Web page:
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How Are Women Treated in the Restaurant Industry?

Women are vulnerable in every part of a restaurant, whether they are behind the bar, at the hostess stand, or in the kitchen. Early in their careers, women are taught that lewd comments and sexual harassment are parts of the “culture” of the kitchen, and that complaining about their experiences only justifies the idea that women are too weak for the restaurant industry. The Washington Post interviewed 60 people across the country who claimed they have experienced or witnessed sexual harassment in a restaurant, and each of their stories gives testament to why something needs to change in this industry.

Abuse can occur everywhere, from upscale eateries to suburban chains, and can be committed by people of every rank in the kitchen, even customers. According to the Bureau of Labor Statistics’ Current Population Survey, 56 percent of bartenders, 70 percent of servers, and 80 percent of hosts are women – clearly a majority of the front of the house staff in most restaurants.

Sola Pyne, now 33, says that during her time working at a sports bar in Washington, she was harassed by drunk, off-duty police officers who repeatedly asked her what kind of underwear she was wearing. When Pyne reported it to her bar’s manager, he laughed.

Stefanie Williams told the Washington Post that she was groped by a regular customer while working as a cocktail waitress at a New York steakhouse. He put his hand up her dress and under her underwear. After harassing her a second time, she told her manager that she wanted him escorted from the bar. The client left, but returned later with no repercussion. Williams believes that this is because of how much money he was known to spend at the bar. It is disheartening that managers care more about money than the safety of their female workers.

Uncaring managers appear to play an important role in the ongoing issues women face in the restaurant industry. Either they brush off reports women make about the harassment they are experiencing, or they are the perpetrators themselves.

Miranda Rosenfelt, now 31, was doing inventory when she was raped by her direct supervisor. He trapped her in the basement of the restaurant and forced her to perform oral sex.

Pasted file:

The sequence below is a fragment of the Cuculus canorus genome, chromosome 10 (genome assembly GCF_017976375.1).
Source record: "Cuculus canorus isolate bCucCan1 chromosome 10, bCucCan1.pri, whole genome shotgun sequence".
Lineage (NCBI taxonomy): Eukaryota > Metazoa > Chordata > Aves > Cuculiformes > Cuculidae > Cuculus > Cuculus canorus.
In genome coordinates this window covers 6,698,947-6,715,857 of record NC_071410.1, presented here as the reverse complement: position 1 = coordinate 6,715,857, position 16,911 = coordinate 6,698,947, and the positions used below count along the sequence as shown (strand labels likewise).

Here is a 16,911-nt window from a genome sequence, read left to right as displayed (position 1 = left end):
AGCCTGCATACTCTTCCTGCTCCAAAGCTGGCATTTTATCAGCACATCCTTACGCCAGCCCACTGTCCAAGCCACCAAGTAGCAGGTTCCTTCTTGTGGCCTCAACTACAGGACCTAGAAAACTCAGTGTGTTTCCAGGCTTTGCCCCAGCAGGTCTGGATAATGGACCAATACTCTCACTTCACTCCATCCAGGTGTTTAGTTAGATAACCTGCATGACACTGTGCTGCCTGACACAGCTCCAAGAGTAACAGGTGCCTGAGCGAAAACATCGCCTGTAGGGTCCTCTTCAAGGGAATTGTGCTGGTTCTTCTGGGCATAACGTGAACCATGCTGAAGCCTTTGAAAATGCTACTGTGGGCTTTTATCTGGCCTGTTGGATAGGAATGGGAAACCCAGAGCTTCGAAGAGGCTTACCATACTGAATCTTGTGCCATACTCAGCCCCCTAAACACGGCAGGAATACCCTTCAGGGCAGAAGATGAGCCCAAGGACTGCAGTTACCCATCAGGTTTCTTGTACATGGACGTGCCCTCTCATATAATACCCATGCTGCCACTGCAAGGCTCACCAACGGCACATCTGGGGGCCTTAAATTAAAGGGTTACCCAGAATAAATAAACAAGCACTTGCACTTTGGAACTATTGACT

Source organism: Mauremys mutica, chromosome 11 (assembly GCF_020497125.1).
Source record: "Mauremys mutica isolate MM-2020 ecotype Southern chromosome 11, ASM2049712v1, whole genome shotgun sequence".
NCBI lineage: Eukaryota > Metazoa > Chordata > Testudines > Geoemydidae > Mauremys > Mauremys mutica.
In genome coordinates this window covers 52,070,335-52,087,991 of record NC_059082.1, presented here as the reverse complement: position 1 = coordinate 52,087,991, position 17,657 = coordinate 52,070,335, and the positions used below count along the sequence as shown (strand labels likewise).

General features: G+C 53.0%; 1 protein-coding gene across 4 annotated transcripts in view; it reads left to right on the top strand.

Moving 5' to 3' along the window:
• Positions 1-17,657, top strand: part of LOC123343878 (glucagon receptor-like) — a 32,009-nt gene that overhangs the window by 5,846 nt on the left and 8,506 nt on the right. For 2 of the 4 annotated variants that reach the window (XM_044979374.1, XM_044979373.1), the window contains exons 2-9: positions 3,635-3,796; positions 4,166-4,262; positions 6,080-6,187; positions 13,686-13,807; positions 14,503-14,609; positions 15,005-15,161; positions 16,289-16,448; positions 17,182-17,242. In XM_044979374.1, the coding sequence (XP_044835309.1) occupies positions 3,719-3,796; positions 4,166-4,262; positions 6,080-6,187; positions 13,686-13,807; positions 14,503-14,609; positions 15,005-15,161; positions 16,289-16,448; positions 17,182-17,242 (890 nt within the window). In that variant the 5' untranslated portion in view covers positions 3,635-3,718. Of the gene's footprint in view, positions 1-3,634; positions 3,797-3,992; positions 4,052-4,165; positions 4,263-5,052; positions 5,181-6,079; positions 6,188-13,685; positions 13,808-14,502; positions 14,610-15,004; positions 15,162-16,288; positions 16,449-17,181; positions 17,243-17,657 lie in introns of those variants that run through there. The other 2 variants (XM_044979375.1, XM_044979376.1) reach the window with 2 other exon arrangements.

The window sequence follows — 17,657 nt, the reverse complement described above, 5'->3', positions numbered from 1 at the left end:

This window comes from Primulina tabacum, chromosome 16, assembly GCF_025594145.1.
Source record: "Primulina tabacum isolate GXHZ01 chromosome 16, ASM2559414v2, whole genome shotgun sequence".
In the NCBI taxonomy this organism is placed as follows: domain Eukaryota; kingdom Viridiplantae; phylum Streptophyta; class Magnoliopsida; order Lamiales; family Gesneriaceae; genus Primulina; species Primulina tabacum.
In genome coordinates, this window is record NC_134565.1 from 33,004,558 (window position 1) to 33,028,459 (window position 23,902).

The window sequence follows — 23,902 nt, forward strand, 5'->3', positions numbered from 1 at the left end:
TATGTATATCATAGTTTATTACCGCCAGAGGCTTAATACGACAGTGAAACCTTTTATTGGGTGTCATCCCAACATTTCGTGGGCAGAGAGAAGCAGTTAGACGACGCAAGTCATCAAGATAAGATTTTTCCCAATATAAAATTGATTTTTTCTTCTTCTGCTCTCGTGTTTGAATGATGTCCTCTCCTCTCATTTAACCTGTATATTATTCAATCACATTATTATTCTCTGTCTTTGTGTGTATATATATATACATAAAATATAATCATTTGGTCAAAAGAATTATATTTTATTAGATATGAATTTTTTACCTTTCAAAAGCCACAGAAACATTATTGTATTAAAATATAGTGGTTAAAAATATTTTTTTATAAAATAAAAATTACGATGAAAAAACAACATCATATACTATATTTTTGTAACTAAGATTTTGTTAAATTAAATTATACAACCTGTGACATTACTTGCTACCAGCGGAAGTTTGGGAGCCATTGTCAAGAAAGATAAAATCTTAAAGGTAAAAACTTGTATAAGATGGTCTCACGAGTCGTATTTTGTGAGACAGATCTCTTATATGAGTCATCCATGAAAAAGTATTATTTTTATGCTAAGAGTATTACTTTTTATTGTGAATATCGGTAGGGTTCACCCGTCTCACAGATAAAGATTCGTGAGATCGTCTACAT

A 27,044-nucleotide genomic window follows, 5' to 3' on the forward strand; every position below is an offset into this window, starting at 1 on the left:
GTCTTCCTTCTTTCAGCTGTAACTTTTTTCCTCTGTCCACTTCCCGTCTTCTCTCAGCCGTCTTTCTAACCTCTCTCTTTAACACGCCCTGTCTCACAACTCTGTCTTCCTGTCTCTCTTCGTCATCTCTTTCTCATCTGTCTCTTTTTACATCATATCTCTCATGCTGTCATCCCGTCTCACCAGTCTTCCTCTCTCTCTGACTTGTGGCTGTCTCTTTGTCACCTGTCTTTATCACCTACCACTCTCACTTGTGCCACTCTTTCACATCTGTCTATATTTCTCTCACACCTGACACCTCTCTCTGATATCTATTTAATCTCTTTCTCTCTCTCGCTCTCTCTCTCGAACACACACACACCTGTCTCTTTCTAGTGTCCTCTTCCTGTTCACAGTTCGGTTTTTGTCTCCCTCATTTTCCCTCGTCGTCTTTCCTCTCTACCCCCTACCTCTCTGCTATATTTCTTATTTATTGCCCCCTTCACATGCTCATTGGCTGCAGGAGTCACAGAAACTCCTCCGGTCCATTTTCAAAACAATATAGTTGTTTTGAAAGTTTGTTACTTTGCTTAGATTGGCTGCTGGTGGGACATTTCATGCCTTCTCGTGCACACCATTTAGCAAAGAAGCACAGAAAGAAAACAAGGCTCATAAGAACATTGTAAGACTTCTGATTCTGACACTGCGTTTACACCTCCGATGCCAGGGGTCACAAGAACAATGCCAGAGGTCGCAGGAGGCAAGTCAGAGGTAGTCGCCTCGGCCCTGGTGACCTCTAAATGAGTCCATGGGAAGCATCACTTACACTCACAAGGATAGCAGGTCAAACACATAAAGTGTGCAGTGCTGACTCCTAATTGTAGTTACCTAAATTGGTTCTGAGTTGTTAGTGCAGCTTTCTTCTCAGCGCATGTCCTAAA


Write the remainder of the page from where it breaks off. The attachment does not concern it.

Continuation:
Maria Vazquez, now 52, was raped by restaurant owner Arthur Boone for eight years before she finally sued him. Vazquez is a monolingual Mexican immigrant and felt that she could not confide her experiences with anyone because he threatened to cut her pay. Immigrants are particularly vulnerable in these situations because they are less likely to report their experiences to the authorities in fear of being deported. Although Vazquez successfully sued Boone, she has yet to see a single cent of her million dollar settlement.

It appears that the restaurant business sets its financial priorities over protecting the people who work in the restaurant. However, the industry is not all bad: recent nonprofit organizations have been created to pursue preventative measures for assault in the workplace. One, for example, is Medusa, a group that strives to create better practices for bars and restaurants regarding harassment. Unfortunately, with managers and owners as the perpetrators of harassment in many cases, it’s hard to determine if increased regulations on sexual education and no-tolerance policies for inappropriate behavior would be effective.

Regardless, more needs to be done to stop the abuse of employees at every level. We can only hope that bringing awareness to the dark side of the restaurant industry will lead to a change.

Featured Image by Emilio Labrador on Flickr

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